The interplay of politics, process, and content will determine in part which of these paths or if an entirely different path is taken. Senate leadership and President Obama have both indicated they will not accept a farm bill without a food assistance title. A farm bill with a food assistance title would require a very different coalition in the House than the coalition that passed its farm bill. Specifically, the support of a large number of Democrats would be needed. Is such a coalition attainable?
Weather and price/revenue trends matter in a farm bill, if for no other reason, than farm program payments are based on production, price, and revenue. A decline in price/revenue will increase the budget baseline of the ACRE program and the target price programs in the 2008 farm bill. On the one hand, this consideration could enhance the likelihood of another extension since a higher budget baseline for a 2014 farm bill increases the ability to address legislative concerns. On the other hand, farm groups may wish to lock in the higher target prices of the 2013 House farm bill. Groups concerned with Federal spending will not favor this outcome.
The later paragraph highlights one of the key divisions at play in this farm bill debate: the desire on the part of those concerned with the level of federal spending vs. traditional farm bill supporters. What makes this division even more interesting is that many members of Congress who are most concerned about federal spending are representatives from rural America, an area that traditionally has backed the farm safety net. Thus, which of these divisions win out could well go a long way to deciding how the 2013 farm bill debate is resolved.
The preceding discussion has noted that there is no necessary reason for a farm bill to contain a food assistance title. However, not including a food assistance title in a 2013 Farm bill could potentially alter the dynamics of future farm bill debates. Conventional wisdom is that farm safety net programs are easier to enact when the farm bill includes a food assistance title because more constituencies have a stake in the bill. Thus, an important decision that all farm safety net supporters will need to consider is the strategic, long term consequences of having or not having a food assistance title in a 2013 farm bill.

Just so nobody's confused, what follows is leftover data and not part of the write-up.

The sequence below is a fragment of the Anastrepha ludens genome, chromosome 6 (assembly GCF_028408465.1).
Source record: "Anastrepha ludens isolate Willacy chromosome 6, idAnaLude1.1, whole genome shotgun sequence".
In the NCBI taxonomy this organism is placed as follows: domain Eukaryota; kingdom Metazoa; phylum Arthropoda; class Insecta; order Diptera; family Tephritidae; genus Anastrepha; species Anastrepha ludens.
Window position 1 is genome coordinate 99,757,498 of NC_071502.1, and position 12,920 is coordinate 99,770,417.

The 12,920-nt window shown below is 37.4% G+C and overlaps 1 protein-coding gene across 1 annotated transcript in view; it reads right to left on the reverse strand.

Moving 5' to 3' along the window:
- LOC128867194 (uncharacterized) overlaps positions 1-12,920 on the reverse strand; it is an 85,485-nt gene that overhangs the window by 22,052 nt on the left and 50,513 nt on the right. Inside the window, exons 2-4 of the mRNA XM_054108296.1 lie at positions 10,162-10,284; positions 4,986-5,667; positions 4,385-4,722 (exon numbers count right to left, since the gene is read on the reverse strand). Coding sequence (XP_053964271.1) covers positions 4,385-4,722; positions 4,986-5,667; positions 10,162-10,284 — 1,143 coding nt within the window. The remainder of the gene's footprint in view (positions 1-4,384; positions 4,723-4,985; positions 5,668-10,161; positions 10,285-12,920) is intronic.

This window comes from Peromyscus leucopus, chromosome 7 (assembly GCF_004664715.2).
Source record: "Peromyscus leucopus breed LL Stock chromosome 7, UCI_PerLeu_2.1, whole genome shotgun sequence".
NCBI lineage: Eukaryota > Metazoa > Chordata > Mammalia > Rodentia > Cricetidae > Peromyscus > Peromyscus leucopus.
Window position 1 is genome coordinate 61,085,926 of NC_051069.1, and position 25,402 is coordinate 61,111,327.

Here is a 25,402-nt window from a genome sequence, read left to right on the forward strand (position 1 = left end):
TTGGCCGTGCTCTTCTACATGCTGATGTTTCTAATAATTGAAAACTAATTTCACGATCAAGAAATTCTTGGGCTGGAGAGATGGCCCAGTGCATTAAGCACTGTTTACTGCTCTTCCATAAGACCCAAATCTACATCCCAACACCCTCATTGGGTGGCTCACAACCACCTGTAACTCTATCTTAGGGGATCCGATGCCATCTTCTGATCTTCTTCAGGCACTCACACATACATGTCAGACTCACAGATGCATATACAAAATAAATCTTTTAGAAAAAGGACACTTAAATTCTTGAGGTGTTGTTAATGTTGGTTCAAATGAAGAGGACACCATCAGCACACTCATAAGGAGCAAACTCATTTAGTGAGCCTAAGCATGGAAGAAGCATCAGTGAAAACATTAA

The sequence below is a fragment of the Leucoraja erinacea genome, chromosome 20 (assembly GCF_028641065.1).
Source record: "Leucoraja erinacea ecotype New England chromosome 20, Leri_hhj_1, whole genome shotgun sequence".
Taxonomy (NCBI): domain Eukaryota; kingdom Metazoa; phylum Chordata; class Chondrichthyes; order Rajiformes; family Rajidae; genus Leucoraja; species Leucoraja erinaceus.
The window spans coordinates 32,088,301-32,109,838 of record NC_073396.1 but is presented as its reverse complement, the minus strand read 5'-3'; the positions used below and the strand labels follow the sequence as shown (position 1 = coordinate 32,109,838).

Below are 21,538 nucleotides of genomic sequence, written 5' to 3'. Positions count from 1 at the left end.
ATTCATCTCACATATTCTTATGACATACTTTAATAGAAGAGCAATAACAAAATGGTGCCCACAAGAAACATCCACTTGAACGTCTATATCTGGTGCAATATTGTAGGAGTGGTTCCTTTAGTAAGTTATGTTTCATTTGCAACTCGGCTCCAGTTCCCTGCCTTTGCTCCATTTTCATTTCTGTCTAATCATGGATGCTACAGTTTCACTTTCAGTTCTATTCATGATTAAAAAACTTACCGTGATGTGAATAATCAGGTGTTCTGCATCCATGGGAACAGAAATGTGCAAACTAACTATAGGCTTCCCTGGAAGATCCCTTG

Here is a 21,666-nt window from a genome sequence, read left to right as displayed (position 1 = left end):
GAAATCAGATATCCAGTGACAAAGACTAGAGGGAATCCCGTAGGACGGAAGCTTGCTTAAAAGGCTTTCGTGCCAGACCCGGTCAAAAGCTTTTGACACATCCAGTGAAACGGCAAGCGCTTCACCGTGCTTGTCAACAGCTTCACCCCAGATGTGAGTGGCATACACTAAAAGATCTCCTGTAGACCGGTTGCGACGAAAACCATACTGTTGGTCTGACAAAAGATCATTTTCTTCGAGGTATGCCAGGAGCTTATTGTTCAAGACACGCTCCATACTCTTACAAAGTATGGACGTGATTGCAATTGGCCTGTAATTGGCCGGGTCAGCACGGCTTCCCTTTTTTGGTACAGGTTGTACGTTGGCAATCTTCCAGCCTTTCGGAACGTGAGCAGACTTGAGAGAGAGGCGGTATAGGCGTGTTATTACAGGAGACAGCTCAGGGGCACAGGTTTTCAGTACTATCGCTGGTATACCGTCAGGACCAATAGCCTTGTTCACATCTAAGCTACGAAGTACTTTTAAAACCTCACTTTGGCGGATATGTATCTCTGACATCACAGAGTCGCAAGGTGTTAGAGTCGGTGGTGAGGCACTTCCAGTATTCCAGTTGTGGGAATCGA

A parallel discussion exists for inclusion of the reversion to the 1938 and 1949 permanent laws. Reversion to permanent law means that farm commodity programs will need to be considered in the future. Thus, it acts as a catalyst for the entire farm bill. Many actors that support the farm bill have interest other than commodity programs. In addition, knowing that the farm bill will be reconsidered in the future probably encourages compromise since policy actors know that the possibility exist that their concerns will be revisited in the not-too-distant future. Thus, an important decision that all farm safety net supporters will need to consider is the strategic, long term consequences of having the ability to modify farm safety net programs at a known time in the future and the value that this known revision date has to bringing policy actors with other concerns into the farm bill portfolio.
As mentioned in earlier farmdoc posts, the U.S. is currently engaged in a debate about the safety net provided to Americans, a debate that commenced with the extension of medical care to all Americans. It looks like the farm bill will be the next major confrontation in this broader debate. The outcome is uncertain but may have importance beyond traditional farm bill concerns.
This publication is also available at http://aede.osu.edu/publications.
Issued by Carl Zulauf Department of Agricultural, Environmental and Development Economics The Ohio State University
Gary Schnitkey Department of Agricultural and Consumer Economics University of Illinois